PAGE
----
A college degree doesn’t make you better than others

Mar. 14, 2016

Audrey Jensen
ajensen4@uccs.edu

You have a bachelor’s degree, traveling experience and are passionate about your subject of interest.

Now you go into the work world with your degree to learn that not everyone who is successful has a degree and not every employer cares about what you learned while you were in school.

Many successful businesspeople have made it to the top without any higher education. Three to five years feels like a long time to get a degree, and it isn’t always easy.

But just because you go to one or a few different universities and possibly leave with a couple of degrees does not mean you’re better or smarter than everyone.

My brother attended UCCS for two years, fell to academic probation and dropped out of school. A lot of one-time bachelor’s students think less of my brother or students in similar situations.

Although he needed time to transition from a college dropout to an employee, he applied himself to a field of work that he loves and has exceled far past many other students with bachelor degrees.

Everyone is knowledgeable in their own field of study, whether it was obtained through a university, at an organization or from a couple of library books.

According to a Pew Research Center survey conducted in December 2015, found on intellectualtakeout.org, 89 percent of American adults believe that a secure job is necessary to be in the middle class, 86 percent believe the ability to save money is necessary and only 30 percent believe that a college education is necessary.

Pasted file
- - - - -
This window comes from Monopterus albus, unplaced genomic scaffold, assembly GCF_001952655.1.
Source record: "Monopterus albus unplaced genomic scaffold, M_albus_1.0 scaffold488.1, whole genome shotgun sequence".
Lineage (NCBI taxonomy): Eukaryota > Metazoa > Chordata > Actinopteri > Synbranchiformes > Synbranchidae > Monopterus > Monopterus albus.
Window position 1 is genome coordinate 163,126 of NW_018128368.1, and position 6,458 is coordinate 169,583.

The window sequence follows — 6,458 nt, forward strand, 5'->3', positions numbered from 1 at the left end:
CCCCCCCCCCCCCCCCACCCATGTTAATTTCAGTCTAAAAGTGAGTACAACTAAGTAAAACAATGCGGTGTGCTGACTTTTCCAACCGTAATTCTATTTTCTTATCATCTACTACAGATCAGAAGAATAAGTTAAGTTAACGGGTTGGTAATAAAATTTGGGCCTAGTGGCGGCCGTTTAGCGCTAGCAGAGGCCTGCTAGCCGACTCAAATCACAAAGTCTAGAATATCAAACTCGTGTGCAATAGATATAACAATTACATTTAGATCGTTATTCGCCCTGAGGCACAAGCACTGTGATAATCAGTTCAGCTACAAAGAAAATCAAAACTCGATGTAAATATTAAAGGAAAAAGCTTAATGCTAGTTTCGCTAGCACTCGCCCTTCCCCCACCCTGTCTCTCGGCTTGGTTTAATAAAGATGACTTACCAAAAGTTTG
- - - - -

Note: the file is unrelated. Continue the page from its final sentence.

Your education is not so prestigious that no one is capable of finding the required textbooks for your class and learning exactly what you know. We’re just paying a lot more for that knowledge.

If there’s anything I’ve learned while in college (aside from communication basics), it’s that there is still a lot I don’t know and will never know.

It would be nice to believe that just because I’ve been in college for four years, I know more than everyone. But everyone takes a different path in life, and just because yours is different than someone else doesn’t make it better.

A senior in my introduction to American politics class got in a heated discussion with the teacher about her personal beliefs.

Snickers and comments from our classmates surfaced, and the student made the defensive statement that she believes she is smarter than everyone in the class because she has world experience and isn’t a freshman.

Laughter rang out after this heinous statement as she rode her high horse out the door and never returned to class because no one could take her seriously.

It doesn’t matter if you’re 18 or 50 years old walking on campus for the first time, or 23 or 64 walking on campus for the last time.

Everyone has a set of knowledge and skills that you don’t have.